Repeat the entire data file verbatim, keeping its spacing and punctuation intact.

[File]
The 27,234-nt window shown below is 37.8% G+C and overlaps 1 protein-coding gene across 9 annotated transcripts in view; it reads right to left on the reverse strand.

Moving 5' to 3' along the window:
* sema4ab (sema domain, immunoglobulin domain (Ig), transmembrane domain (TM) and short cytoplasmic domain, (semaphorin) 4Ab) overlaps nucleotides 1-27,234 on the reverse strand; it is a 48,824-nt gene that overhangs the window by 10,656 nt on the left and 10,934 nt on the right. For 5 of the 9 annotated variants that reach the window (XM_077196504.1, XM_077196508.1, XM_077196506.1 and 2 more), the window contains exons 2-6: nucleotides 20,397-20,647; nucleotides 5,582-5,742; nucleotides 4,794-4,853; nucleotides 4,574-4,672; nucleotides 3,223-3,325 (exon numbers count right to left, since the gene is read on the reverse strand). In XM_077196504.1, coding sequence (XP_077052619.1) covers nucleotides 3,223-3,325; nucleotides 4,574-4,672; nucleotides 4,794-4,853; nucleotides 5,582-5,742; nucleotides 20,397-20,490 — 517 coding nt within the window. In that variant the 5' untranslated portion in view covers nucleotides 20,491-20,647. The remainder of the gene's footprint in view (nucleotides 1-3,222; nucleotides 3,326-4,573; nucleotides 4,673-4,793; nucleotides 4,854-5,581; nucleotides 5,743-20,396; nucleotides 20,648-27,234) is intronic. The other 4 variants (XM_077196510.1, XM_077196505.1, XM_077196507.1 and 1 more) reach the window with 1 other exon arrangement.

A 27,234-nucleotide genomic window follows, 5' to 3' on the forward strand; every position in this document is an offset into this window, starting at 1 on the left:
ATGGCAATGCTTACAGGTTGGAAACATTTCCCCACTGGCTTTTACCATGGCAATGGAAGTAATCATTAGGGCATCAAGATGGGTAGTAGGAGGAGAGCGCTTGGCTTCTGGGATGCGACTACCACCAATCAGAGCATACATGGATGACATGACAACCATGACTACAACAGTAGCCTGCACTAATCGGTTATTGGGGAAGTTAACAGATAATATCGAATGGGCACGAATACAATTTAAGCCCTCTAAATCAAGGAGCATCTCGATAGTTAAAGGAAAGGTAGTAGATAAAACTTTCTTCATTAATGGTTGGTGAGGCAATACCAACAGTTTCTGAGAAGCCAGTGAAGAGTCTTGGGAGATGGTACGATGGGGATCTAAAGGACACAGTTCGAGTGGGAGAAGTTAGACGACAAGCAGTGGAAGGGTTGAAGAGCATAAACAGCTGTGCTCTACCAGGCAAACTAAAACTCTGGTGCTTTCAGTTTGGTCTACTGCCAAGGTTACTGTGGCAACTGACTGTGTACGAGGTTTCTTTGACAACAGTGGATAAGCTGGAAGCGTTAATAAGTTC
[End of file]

The 27,234-nt window shown below is 37.8% G+C and overlaps 1 protein-coding gene across 9 annotated transcripts in view; it reads right to left on the reverse strand.

Moving 5' to 3' along the window:
* sema4ab (sema domain, immunoglobulin domain (Ig), transmembrane domain (TM) and short cytoplasmic domain, (semaphorin) 4Ab) overlaps nucleotides 1-27,234 on the reverse strand; it is a 48,824-nt gene that overhangs the window by 10,656 nt on the left and 10,934 nt on the right. For 5 of the 9 annotated variants that reach the window (XM_077196504.1, XM_077196508.1, XM_077196506.1 and 2 more), the window contains exons 2-6: nucleotides 20,397-20,647; nucleotides 5,582-5,742; nucleotides 4,794-4,853; nucleotides 4,574-4,672; nucleotides 3,223-3,325 (exon numbers count right to left, since the gene is read on the reverse strand). In XM_077196504.1, coding sequence (XP_077052619.1) covers nucleotides 3,223-3,325; nucleotides 4,574-4,672; nucleotides 4,794-4,853; nucleotides 5,582-5,742; nucleotides 20,397-20,490 — 517 coding nt within the window. In that variant the 5' untranslated portion in view covers nucleotides 20,491-20,647. The remainder of the gene's footprint in view (nucleotides 1-3,222; nucleotides 3,326-4,573; nucleotides 4,673-4,793; nucleotides 4,854-5,581; nucleotides 5,743-20,396; nucleotides 20,648-27,234) is intronic. The other 4 variants (XM_077196510.1, XM_077196505.1, XM_077196507.1 and 1 more) reach the window with 1 other exon arrangement.

A 27,234-nucleotide genomic window follows, 5' to 3' on the forward strand; every position in this document is an offset into this window, starting at 1 on the left:
ATGGCAATGCTTACAGGTTGGAAACATTTCCCCACTGGCTTTTACCATGGCAATGGAAGTAATCATTAGGGCATCAAGATGGGTAGTAGGAGGAGAGCGCTTGGCTTCTGGGATGCGACTACCACCAATCAGAGCATACATGGATGACATGACAACCATGACTACAACAGTAGCCTGCACTAATCGGTTATTGGGGAAGTTAACAGATAATATCGAATGGGCACGAATACAATTTAAGCCCTCTAAATCAAGGAGCATCTCGATAGTTAAAGGAAAGGTAGTAGATAAAACTTTCTTCATTAATGGTTGGTGAGGCAATACCAACAGTTTCTGAGAAGCCAGTGAAGAGTCTTGGGAGATGGTACGATGGGGATCTAAAGGACACAGTTCGAGTGGGAGAAGTTAGACGACAAGCAGTGGAAGGGTTGAAGAGCATAAACAGCTGTGCTCTACCAGGCAAACTAAAACTCTGGTGCTTTCAGTTTGGTCTACTGCCAAGGTTACTGTGGCAACTGACTGTGTACGAGGTTTCTTTGACAACAGTGGATAAGCTGGAAGCGTTAATAAGTTC